The Inter-Tribal Council of Louisiana and United Houma Nation began discussions early last year to pool their resources and develop a comprehensive jobs program for all tribal members in the state.

The computers were already available for use, but officials did not have a structured training component, Curole added.

“It’s a response on on both of our parts to recognize the changing nature of employment and provide the resources our people need,” she said.

Since the program just started this month, officials have not yet come up with a target number of applicants. However, they do prioritize disabled and older clients who may not have access to job opportunities or technology.

Officials plan to expand the program to all of the tribes they work with. Currently, the focus is on Houma Nation members because of their number, but there is available money to expand to the Chitimacha tribe, Billiot said.

The main United Houma Nation office, 991 Grand Caillou Road, Bldg No. 2, Houma, has six available computers and is open from 8 a.m. to 4:30 p.m. weekdays. The Marrero branch at Suite C, 931 Westwood Drive, has four available stations and is open from 9 a.m. to 2 p.m. Mondays through Thursdays.

The Chitimacha Tribal Fire Station, 215 Coushatta Drive, Charenton, has six stations and is open 24 hours.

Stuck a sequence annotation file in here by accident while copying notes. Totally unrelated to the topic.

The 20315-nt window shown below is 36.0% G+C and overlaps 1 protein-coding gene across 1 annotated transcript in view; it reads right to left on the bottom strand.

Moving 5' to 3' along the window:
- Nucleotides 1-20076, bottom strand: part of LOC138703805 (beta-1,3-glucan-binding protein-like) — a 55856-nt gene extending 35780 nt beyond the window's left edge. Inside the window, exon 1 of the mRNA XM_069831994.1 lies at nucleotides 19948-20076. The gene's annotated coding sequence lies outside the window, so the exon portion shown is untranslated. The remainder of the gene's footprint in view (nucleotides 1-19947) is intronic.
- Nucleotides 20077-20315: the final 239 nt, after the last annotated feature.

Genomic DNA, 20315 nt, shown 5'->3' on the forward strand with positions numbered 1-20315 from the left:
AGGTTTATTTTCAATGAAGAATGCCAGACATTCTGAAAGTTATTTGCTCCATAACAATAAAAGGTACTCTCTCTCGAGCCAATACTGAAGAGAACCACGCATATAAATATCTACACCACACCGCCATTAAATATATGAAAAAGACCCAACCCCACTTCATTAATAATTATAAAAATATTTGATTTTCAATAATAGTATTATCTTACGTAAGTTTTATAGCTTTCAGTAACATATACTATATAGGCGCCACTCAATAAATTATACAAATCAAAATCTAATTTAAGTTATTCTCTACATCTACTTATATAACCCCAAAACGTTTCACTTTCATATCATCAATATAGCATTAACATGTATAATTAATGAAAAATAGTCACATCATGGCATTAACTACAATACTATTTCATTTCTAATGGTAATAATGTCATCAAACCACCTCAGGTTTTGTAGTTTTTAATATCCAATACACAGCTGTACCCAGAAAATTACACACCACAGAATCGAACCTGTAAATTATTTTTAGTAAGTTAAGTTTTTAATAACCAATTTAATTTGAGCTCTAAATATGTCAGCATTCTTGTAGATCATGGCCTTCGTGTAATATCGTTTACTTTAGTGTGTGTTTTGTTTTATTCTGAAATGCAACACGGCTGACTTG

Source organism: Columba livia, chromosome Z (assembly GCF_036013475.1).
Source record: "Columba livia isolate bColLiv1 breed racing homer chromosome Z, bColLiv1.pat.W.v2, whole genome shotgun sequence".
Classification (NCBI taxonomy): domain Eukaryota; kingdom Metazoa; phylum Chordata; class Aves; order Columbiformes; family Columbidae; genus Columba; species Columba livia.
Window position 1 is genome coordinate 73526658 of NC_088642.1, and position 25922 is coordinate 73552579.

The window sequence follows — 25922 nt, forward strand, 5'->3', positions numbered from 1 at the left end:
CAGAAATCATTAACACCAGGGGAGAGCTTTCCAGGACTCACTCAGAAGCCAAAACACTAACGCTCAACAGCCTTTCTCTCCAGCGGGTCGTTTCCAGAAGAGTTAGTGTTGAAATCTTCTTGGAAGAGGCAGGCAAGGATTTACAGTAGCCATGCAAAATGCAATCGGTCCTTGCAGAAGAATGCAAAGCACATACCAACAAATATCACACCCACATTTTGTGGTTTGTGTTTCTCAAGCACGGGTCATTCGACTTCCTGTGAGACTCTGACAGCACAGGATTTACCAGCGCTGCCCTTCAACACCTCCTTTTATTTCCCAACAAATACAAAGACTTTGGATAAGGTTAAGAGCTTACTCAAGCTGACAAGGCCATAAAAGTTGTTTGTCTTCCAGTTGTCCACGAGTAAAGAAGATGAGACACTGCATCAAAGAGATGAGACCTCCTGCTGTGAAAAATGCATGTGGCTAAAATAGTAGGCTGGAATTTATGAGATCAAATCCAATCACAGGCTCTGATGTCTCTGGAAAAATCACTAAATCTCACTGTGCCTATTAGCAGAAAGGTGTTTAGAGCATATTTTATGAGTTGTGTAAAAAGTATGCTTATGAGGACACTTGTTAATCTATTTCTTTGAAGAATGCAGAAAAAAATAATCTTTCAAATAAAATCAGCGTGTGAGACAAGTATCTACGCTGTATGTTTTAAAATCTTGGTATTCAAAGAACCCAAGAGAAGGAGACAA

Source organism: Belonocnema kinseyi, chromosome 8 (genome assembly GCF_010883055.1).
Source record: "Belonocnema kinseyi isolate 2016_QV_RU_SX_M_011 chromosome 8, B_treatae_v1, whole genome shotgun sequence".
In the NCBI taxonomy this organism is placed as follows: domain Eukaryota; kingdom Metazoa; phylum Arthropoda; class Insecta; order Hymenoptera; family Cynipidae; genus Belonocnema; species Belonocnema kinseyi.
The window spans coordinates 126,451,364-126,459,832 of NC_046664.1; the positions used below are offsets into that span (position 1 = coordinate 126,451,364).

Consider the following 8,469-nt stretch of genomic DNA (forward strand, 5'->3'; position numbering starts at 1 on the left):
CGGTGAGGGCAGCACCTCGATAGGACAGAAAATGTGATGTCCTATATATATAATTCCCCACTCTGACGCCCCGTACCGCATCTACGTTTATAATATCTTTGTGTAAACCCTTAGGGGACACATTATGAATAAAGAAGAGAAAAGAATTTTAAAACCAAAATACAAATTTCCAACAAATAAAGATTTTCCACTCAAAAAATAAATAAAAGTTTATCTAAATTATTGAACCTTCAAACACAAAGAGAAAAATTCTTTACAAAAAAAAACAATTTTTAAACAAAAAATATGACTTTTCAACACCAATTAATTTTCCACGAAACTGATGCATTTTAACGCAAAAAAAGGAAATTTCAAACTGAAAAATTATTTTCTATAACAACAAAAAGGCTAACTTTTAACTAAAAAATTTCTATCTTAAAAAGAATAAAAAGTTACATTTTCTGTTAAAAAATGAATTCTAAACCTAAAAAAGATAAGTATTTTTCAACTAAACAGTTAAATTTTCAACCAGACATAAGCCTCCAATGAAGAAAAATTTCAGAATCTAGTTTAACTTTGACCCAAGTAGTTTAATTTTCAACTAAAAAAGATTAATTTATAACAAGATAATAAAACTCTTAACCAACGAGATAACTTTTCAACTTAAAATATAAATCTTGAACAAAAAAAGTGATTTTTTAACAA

Classes are held once a month and specific times are provided on the United Houma Nation’s website,

Danger Zone: 15 Tribes With Unemployment Rates Over 80 Percent

Vincent Schilling, Indian Country Today Media Network

Indian Country Today Media Network continues to highlight the issues of jobs and economic development in Indian country in conjunction with the 50th anniversary of the March on Washington for Jobs and Freedom which was yesterday, August 28. In 2007, the U.S. Department of the Interior, Bureau of Indian Affairs released the 2005 American Indian Population and Labor Force Report. Based on this report, ICTMN has compiled a list of tribes that struggle with the highest rates of unemployment for tribal members that are available to work.

Though this report is federally mandated to be released no less than biennially, no newer numbers have been reported although a report in 2013 is currently in the works.

RELATED: Legal and Political Questions Surround Interior’s Decision Not to Release Tribal Jobs Survey